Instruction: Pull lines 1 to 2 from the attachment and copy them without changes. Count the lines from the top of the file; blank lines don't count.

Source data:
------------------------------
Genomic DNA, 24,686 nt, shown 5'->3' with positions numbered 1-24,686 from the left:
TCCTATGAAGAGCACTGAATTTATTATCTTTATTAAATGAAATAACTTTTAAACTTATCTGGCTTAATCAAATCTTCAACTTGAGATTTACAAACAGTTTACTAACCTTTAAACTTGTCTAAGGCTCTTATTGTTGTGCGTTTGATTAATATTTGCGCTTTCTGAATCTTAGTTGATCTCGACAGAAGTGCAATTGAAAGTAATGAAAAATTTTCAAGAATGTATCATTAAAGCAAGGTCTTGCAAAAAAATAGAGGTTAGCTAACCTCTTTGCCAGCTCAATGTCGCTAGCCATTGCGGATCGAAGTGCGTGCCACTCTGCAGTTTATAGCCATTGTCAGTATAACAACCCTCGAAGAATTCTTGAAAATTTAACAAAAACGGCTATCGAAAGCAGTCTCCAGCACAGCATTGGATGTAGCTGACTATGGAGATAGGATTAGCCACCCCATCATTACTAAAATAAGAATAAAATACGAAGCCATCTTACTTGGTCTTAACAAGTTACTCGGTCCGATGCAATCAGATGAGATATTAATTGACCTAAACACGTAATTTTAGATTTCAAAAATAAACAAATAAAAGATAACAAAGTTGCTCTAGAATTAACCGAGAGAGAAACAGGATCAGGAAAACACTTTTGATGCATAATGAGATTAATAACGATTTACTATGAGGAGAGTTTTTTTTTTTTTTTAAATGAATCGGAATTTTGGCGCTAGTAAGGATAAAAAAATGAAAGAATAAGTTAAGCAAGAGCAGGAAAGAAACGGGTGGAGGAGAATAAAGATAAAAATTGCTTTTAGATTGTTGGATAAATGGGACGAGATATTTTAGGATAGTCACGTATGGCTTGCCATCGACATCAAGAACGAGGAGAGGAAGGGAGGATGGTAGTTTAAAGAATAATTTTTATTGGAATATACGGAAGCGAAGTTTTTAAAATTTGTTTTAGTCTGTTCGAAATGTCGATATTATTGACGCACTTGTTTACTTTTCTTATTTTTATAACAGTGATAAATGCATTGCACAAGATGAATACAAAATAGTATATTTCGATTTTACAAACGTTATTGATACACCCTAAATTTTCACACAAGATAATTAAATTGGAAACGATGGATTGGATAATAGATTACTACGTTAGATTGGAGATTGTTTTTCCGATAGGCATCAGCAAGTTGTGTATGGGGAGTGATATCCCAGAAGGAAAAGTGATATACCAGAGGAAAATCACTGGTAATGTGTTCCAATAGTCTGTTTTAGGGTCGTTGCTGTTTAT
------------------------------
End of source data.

Genomic DNA, 24,686 nt, shown 5'->3' with positions numbered 1-24,686 from the left:
TCCTATGAAGAGCACTGAATTTATTATCTTTATTAAATGAAATAACTTTTAAACTTATCTGGCTTAATCAAATCTTCAACTTGAGATTTACAAACAGTTTACTAACCTTTAAACTTGTCTAAGGCTCTTATTGTTGTGCGTTTGATTAATATTTGCGCTTTCTGAATCTTAGTTGATCTCGACAGAAGTGCAATTGAAAGTAATGAAAAATTTTCAAGAATGTATCATTAAAGCAAGGTCTTGCAAAAAAATAGAGGTTAGCTAACCTCTTTGCCAGCTCAATGTCGCTAGCCATTGCGGATCGAAGTGCGTGCCACTCTGCAGTTTATAGCCATTGTCAGTATAACAACCCTCGAAGAATTCTTGAAAATTTAACAAAAACGGCTATCGAAAGCAGTCTCCAGCACAGCATTGGATGTAGCTGACTATGGAGATAGGATTAGCCACCCCATCATTACTAAAATAAGAATAAAATACGAAGCCATCTTACTTGGTCTTAACAAGTTACTCGGTCCGATGCAATCAGATGAGATATTAATTGACCTAAACACGTAATTTTAGATTTCAAAAATAAACAAATAAAAGATAACAAAGTTGCTCTAGAATTAACCGAGAGAGAAACAGGATCAGGAAAACACTTTTGATGCATAATGAGATTAATAACGATTTACTATGAGGAGAGTTTTTTTTTTTTTTTAAATGAATCGGAATTTTGGCGCTAGTAAGGATAAAAAAATGAAAGAATAAGTTAAGCAAGAGCAGGAAAGAAACGGGTGGAGGAGAATAAAGATAAAAATTGCTTTTAGATTGTTGGATAAATGGGACGAGATATTTTAGGATAGTCACGTATGGCTTGCCATCGACATCAAGAACGAGGAGAGGAAGGGAGGATGGTAGTTTAAAGAATAATTTTTATTGGAATATACGGAAGCGAAGTTTTTAAAATTTGTTTTAGTCTGTTCGAAATGTCGATATTATTGACGCACTTGTTTACTTTTCTTATTTTTATAACAGTGATAAATGCATTGCACAAGATGAATACAAAATAGTATATTTCGATTTTACAAACGTTATTGATACACCCTAAATTTTCACACAAGATAATTAAATTGGAAACGATGGATTGGATAATAGATTACTACGTTAGATTGGAGATTGTTTTTCCGATAGGCATCAGCAAGTTGTGTATGGGGAGTGATATCCCAGAAGGAAAAGTGATATACCAGAGGAAAATCACTGGTAATGTGTTCCAATAGTCTGTTTTAGGGTCGTTGCTGTTTAT